Boarded the Hiawatha out of Milwaukee on-time at 11:00 a.m. and were in Chicago's downtown Union Station by about 1:00 p.m.
The Hiawatha runs between the cities about every two hours; it's a commuter train and plain.
There are plenty of bathrooms but no lounge car or vending machines.
Union Station is a grand old place and we easily found our way to the waiting area for the Southwest Chief which would take us to Los Angeles.
And wait we did. Our 3:00 p.m. departure time came and went without a word from Amtrak.
Around 4:00, an Amtrak representative announced that our train was delayed due to equipment problems. "Equipment" is what rail personnel call just about everything connected with trains, including locomotives.
The voice also said our train wasn't on the right track.
During our trip we would experience various delays, most associated with equipment, but not Amtrak equipment.
The waiting room was overflowing and finally at about 6:00 p.m. our train to California was ready, and we descended to the boarding area.
We walked the pathway shown above until we encountered a conductor who asked for our tickets and directed us to a double-decker car near the rear of the train. Sleeping car attendant Vincent was waiting.
He helped carry our luggage up the winding stairs to a deluxe bedroom on the second level. It's about six by eight feet with a bathroom in the middle and a small sink near the door into the passageway.
On the wall toward the back of the car is a couch that becomes a single bed and above it, a fold-down cot.
A sliding door with a curtain is on the passageway side; curtained windows line the outside wall.
At first, I couldn't figure out where the shower was but soon found it directly above the toilet; a closet-sized room serves as bathroom and shower.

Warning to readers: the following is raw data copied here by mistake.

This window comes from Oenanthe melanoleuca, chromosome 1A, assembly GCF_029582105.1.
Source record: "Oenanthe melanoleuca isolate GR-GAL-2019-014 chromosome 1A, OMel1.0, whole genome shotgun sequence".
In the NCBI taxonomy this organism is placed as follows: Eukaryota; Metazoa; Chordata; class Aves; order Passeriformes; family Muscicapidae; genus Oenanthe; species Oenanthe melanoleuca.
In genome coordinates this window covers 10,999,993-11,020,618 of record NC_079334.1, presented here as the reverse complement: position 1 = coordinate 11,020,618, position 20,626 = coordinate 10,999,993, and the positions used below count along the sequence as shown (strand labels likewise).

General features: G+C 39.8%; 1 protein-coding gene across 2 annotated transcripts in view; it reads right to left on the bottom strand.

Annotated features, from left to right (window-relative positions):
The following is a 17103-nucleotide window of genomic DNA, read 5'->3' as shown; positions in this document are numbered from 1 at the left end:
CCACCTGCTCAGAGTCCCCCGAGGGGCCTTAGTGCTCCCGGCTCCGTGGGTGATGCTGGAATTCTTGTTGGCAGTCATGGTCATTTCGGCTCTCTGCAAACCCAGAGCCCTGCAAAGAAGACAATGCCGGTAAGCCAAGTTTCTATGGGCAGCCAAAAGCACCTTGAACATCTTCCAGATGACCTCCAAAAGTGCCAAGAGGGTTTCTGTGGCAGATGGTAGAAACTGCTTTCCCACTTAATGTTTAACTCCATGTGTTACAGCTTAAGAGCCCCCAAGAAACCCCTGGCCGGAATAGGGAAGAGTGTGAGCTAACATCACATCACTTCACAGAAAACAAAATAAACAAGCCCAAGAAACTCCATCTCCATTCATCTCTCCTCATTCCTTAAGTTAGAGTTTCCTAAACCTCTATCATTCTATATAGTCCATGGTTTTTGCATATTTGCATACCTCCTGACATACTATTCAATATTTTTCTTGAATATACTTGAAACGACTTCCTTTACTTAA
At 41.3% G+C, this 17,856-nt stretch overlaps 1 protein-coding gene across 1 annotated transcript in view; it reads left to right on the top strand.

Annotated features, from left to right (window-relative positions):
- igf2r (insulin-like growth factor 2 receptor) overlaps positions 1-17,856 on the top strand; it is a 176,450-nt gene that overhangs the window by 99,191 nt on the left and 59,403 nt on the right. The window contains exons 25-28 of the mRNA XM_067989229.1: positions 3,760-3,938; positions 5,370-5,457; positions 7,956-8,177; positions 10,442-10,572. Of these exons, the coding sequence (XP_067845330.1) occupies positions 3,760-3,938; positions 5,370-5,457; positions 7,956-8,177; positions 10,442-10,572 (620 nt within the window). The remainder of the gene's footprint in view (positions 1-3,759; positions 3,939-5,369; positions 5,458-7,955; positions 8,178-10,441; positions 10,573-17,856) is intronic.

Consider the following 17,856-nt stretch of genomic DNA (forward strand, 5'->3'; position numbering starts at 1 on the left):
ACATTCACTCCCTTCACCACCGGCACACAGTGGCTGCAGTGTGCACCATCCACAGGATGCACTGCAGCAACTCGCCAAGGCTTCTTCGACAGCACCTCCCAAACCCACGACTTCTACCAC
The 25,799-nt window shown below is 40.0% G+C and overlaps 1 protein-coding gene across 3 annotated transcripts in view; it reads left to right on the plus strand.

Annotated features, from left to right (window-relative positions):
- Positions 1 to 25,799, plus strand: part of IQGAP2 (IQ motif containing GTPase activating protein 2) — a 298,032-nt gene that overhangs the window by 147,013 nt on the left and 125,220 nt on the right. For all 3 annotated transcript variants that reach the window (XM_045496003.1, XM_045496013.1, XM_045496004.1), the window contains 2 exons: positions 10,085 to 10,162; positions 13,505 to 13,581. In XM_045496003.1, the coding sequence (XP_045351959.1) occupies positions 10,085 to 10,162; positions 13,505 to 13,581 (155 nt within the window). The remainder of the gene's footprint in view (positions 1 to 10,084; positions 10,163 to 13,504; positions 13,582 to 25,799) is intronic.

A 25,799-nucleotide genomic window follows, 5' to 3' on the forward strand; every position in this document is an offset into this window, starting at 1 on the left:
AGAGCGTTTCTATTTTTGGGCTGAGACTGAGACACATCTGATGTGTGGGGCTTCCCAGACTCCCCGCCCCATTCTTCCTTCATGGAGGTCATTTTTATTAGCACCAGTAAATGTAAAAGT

Our deluxe bedroom was well-planned, clean, comfortable.
Vincent said he's been on the job 24 years but doesn't look a day over 35.
During his public address announcement he mentioned he's from California and followed a nostalgic "All aboard!" with, "We're going home!"
Soon after we were visited by a dining car attendant who said dinner would be at 7:00.
Amtrak seats strangers together for meals to use space better, and it's a lot of fun.
Our companions the first night were a husband, 89, and wife, 84. They wed in 1995, and both were in second marriages. He was spry enough to carry their luggage up to the sleeping car's second level.
Afterward we found seats in the observation car which was our living room while aboard trains and watched the world roll by through big windows.
Saw a huge array of blinking red lights on the dark prairies southwest of Chicago. Must have been 50 or more. Deduced they were warning lights for wind turbines.
When we returned to our bedroom, Vincent said he'd prepare the beds which involved folding the upper down and moving cushions around on the lower.
My uneasiness about heights post-cerebral hemorrhage resulted in Pam taking the upper, at least for the first night. Getting to it is a bit of a climb up a small ladder. Beginning the second night, I took the upper.
Got to bed later than usual.